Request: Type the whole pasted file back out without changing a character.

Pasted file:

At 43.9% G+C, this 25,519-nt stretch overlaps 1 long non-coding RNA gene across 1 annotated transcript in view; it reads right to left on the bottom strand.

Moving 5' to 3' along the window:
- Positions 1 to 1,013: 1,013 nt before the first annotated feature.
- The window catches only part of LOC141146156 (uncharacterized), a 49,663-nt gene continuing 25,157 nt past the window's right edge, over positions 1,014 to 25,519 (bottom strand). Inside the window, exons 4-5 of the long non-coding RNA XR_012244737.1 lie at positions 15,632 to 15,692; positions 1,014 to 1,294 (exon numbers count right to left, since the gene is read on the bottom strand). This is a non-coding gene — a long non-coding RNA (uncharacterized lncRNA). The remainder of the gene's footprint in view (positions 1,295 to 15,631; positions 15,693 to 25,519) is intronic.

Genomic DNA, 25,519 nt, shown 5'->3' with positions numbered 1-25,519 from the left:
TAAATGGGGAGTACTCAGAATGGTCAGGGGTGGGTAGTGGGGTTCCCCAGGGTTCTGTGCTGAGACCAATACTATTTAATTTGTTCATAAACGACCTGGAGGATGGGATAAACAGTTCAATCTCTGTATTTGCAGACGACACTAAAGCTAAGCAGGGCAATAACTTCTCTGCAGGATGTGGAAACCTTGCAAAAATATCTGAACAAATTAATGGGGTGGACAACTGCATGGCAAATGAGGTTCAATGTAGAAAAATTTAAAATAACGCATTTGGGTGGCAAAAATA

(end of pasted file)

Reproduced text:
At 43.9% G+C, this 25,519-nt stretch overlaps 1 long non-coding RNA gene across 1 annotated transcript in view; it reads right to left on the bottom strand.

Moving 5' to 3' along the window:
- Positions 1 to 1,013: 1,013 nt before the first annotated feature.
- The window catches only part of LOC141146156 (uncharacterized), a 49,663-nt gene continuing 25,157 nt past the window's right edge, over positions 1,014 to 25,519 (bottom strand). Inside the window, exons 4-5 of the long non-coding RNA XR_012244737.1 lie at positions 15,632 to 15,692; positions 1,014 to 1,294 (exon numbers count right to left, since the gene is read on the bottom strand). This is a non-coding gene — a long non-coding RNA (uncharacterized lncRNA). The remainder of the gene's footprint in view (positions 1,295 to 15,631; positions 15,693 to 25,519) is intronic.

Genomic DNA, 25,519 nt, shown 5'->3' with positions numbered 1-25,519 from the left:
TAAATGGGGAGTACTCAGAATGGTCAGGGGTGGGTAGTGGGGTTCCCCAGGGTTCTGTGCTGAGACCAATACTATTTAATTTGTTCATAAACGACCTGGAGGATGGGATAAACAGTTCAATCTCTGTATTTGCAGACGACACTAAAGCTAAGCAGGGCAATAACTTCTCTGCAGGATGTGGAAACCTTGCAAAAATATCTGAACAAATTAATGGGGTGGACAACTGCATGGCAAATGAGGTTCAATGTAGAAAAATTTAAAATAACGCATTTGGGTGGCAAAAATA